From London To New York, Empty Hotels May Turn Into Coronavirus Hospitals

Main Photo: The Hotel St Olav, Trondheim – a Patient Hotel in Norway

Date: March 2020

Locations: Global

Name: Holiday Inn Hotel London Heathrow is the first

No. of Keys: As many as it needs

Who’s Done What Thus Far: As hospitals from London to New York face the increasing risk of bed shortages due to the coronavirus, could hotels–which are being emptied out by the global crisis–be the answer? Best Western Great Britain is one of those considering the option of turning hotels into temporary hospitals as additional bed space is needed.

In mid February 2019, the Holiday Inn Hotel London Heathrow (was known to many as The Aerial – a hotel in the round) turned into a hospital coronavirus quarantine…

Sources told The Independent newspaper that the hotel has been block booked as a potential quarantine zone for international visitors to the UK who develop coronavirus or for Britons evacuated to the UK from overseas…..by the UK government NHS – National Health Service, we are guessing.

Guests booked at the three-star hotel, which is operated under franchise from the InterContinental Hotels Group (IHG), have been transferred to sister hotels.

A spokesman for the IHG group told The Independent the hotel had been “block booked” and he could not comment further.

An NHS accommodation block at Arrowe Park Hospital on the Wirral and a hotel and conference centre at Kents Hill Park in Milton Keynes have already been used to quarantine people evacuated from Wuhan, the epicentre of the coronavirus outbreak in China.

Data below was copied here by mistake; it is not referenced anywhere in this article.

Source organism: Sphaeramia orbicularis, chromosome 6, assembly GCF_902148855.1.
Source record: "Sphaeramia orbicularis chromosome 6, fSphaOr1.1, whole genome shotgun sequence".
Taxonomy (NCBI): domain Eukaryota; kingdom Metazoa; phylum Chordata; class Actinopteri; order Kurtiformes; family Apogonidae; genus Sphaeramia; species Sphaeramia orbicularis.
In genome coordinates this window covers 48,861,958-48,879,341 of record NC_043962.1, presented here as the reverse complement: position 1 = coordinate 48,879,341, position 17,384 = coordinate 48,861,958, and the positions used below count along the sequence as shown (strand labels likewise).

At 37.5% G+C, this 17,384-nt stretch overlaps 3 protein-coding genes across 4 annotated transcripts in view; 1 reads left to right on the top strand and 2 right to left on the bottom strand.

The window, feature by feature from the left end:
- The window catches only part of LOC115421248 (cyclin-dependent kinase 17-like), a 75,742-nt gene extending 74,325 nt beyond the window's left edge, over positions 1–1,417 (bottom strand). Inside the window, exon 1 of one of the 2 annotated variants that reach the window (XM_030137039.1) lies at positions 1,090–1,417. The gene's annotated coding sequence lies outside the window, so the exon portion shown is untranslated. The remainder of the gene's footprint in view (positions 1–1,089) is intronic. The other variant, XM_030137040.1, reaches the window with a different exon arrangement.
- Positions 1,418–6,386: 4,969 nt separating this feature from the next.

Europe is now the epicentre of the pandemic accounting for about a third of global cases, and deaths. This is placing immense pressure on hospitals, particularly in Italy and Spain, but also in the UK.

Best Western has 260 independently owned and managed hotels across England, Scotland and Wales, which could be repurposed. It plans to discuss the plan with its members this week (March 15th 2020), of easing the pressure on over-crowded hospitals, which are struggling to find beds for all patients. Between them they could muster up almost 15,000 bedrooms as makeshift wards.

“We are in unprecedented territory so we would be willing to take unprecedented steps to support the national effort,” the group’s chief executive Rob Paterson, told leading UK hospitality industry magazine The Caterer on Sunday.

“If the NHS (National Health Service) wants additional bed space, and we can partner with other companies to provide the right medical equipment and supplies and do it safely, then we would be willing to start having those conversations immediately. Whatever we can do to help.”

UJ’s Coventry Telegraph soon after reported the owner of the luxury Windmill Village Hotel Golf Club & Spa in Coventry, offering up beds to coronavirus sufferers. The 100-room property goes under the Best Western Plus brand.

More recent update: (19th March 2020) The hotel brand says 15,000 rooms and more than 1,000 meeting spaces will be available to NHS staff, care workers, families, low-risk patients and over-70s to take the strain off hospital wards when the Covid-19 pandemic peaks.

“Since our offer to help at the weekend we have had an overwhelmingly positive response from our hotels,” said Andrew Denton, head of hotel services at Best Western Great Britain.

“Local hospitals, councils and local authorities have also been in touch directly asking for help and today we are re-purposing our technology and our call centre to manage the interest and the demand.

“We would love to plug our supply and support into the NHS system in a coordinated and organised manner.

He urged other hotel chains to join Best Western in pledging support.

Other Ways to Help: Nasdaq listed Trip.com Group, has announced that it will donate one million surgical masks to help combat the spread of COVID-19.

As of today, and led by the company’s co-founder and chairman, James Liang, the initiative has seen the delivery and allocation of surgical mask supplies to Japan, Korea, Canada, and France, among others.